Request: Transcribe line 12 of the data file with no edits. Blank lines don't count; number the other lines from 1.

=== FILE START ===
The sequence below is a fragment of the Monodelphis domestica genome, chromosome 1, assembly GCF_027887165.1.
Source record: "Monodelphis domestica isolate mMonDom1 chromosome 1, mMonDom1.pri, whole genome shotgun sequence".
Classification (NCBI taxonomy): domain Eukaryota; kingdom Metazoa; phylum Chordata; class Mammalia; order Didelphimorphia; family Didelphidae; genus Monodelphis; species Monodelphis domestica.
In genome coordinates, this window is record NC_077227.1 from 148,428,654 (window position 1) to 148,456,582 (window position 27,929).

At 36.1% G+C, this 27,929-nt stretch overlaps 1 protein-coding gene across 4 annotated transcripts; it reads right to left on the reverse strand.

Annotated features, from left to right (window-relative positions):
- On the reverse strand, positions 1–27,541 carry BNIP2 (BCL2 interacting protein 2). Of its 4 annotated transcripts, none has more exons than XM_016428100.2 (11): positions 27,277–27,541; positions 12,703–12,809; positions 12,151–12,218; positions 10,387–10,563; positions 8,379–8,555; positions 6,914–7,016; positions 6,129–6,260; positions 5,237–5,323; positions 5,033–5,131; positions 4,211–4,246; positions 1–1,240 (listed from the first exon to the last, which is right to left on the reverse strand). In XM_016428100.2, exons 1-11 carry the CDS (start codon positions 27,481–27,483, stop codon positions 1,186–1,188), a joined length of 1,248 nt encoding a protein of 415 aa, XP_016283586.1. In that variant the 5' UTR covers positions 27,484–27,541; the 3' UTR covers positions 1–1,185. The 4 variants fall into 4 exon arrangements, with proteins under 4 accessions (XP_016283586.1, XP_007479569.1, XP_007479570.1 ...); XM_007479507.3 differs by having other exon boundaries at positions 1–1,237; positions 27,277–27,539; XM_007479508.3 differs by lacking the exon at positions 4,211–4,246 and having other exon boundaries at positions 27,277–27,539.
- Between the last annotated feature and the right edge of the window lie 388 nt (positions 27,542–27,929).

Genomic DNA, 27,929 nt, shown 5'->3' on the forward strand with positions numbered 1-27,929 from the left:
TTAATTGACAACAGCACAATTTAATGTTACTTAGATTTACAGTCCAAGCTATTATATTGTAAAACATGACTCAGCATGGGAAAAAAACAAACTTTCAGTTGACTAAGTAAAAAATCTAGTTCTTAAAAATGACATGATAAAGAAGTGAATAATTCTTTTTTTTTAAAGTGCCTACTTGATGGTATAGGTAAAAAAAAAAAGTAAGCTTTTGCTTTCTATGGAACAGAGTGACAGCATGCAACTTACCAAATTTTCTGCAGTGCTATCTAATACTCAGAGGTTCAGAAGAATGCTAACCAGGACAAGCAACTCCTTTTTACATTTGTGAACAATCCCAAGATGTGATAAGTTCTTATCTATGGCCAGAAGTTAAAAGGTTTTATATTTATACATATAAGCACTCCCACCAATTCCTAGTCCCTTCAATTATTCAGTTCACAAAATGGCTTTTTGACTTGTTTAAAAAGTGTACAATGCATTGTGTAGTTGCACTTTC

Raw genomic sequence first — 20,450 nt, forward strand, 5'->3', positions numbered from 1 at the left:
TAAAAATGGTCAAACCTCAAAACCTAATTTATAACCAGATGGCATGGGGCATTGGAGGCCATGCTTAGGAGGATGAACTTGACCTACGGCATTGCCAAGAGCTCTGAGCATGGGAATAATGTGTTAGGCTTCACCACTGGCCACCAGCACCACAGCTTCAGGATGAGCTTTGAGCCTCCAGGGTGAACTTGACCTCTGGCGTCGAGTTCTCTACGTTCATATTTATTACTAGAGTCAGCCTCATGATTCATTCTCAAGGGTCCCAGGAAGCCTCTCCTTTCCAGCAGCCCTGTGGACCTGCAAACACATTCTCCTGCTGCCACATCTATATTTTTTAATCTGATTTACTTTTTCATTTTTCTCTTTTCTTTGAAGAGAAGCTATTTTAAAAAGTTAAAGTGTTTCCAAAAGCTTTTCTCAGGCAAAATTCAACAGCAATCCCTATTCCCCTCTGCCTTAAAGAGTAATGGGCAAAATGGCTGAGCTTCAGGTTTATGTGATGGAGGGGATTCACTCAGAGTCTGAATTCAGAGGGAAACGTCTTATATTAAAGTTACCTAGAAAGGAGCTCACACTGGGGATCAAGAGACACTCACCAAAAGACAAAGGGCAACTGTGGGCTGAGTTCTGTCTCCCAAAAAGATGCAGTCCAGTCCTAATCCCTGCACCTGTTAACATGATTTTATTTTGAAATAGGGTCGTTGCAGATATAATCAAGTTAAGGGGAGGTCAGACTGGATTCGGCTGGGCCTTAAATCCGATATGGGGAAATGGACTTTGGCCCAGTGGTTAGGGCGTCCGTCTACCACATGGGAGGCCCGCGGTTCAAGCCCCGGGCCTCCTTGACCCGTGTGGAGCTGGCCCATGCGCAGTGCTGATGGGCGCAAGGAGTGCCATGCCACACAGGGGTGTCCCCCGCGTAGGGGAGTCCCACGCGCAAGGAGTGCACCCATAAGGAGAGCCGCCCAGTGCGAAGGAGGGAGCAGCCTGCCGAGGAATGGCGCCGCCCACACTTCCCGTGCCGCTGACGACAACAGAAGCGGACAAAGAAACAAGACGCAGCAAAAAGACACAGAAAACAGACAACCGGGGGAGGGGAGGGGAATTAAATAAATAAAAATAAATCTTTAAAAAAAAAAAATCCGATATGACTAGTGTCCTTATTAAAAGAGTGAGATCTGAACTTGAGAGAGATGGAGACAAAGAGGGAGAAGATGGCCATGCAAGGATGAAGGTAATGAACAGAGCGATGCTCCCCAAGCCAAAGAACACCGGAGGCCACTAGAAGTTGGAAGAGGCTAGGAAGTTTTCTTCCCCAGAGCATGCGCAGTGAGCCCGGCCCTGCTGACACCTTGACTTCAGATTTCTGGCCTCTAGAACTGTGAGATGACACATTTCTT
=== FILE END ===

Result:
TAAAAATGGTCAAACCTCAAAACCTAATTTATAACCAGATGGCATGGGGCATTGGAGGCCATGCTTAGGAGGATGAACTTGACCTACGGCATTGCCAAGAGCTCTGAGCATGGGAATAATGTGTTAGGCTTCACCACTGGCCACCAGCACCACAGCTTCAGGATGAGCTTTGAGCCTCCAGGGTGAACTTGACCTCTGGCGTCGAGTTCTCTACGTTCATATTTATTACTAGAGTCAGCCTCATGATTCATTCTCAAGGGTCCCAGGAAGCCTCTCCTTTCCAGCAGCCCTGTGGACCTGCAAACACATTCTCCTGCTGCCACATCTATATTTTTTAATCTGATTTACTTTTTCATTTTTCTCTTTTCTTTGAAGAGAAGCTATTTTAAAAAGTTAAAGTGTTTCCAAAAGCTTTTCTCAGGCAAAATTCAACAGCAATCCCTATTCCCCTCTGCCTTAAAGAGTAATGGGCAAAATGGCTGAGCTTCAGGTTTATGTGATGGAGGGGATTCACTCAGAGTCTGAATTCAGAGGGAAACGTCTTATATTAAAGTTACCTAGAAAGGAGCTCACACTGGGGATCAAGAGACACTCACCAAAAGACAAAGGGCAACTGTGGGCTGAGTTCTGTCTCCCAAAAAGATGCAGTCCAGTCCTAATCCCTGCACCTGTTAACATGATTTTATTTTGAAATAGGGTCGTTGCAGATATAATCAAGTTAAGGGGAGGTCAGACTGGATTCGGCTGGGCCTTAAATCCGATATGGGGAAATGGACTTTGGCCCAGTGGTTAGGGCGTCCGTCTACCACATGGGAGGCCCGCGGTTCAAGCCCCGGGCCTCCTTGACCCGTGTGGAGCTGGCCCATGCGCAGTGCTGATGGGCGCAAGGAGTGCCATGCCACACAGGGGTGTCCCCCGCGTAGGGGAGTCCCACGCGCAAGGAGTGCACCCATAAGGAGAGCCGCCCAGTGCGAAGGAGGGAGCAGCCTGCCGAGGAATGGCGCCGCCCACACTTCCCGTGCCGCTGACGACAACAGAAGCGGACAAAGAAACAAGACGCAGCAAAAAGACACAGAAAACAGACAACCGGGGGAGGGGAGGGGAATTAAATAAATAAAAATAAATCTTTAAAAAAAAAAAATCCGATATGACTAGTGTCCTTATTAAAAGAGTGAGATCTGAACTTGAGAGAGATGGAGACAAAGAGGGAGAAGATGGCCATGCAAGGATGAAGGTAATGAACAGAGCGATGCTCCCCAAGCCAAAGAACACCGGAGGCCACTAGAAGTTGGAAGAGGCTAGGAAGTTTTCTTCCCCAGAGCATGCGCAGTGAGCCCGGCCCTGCTGACACCTTGACTTCAGATTTCTGGCCTCTAGAACTGTGAGATGACACATTTCTT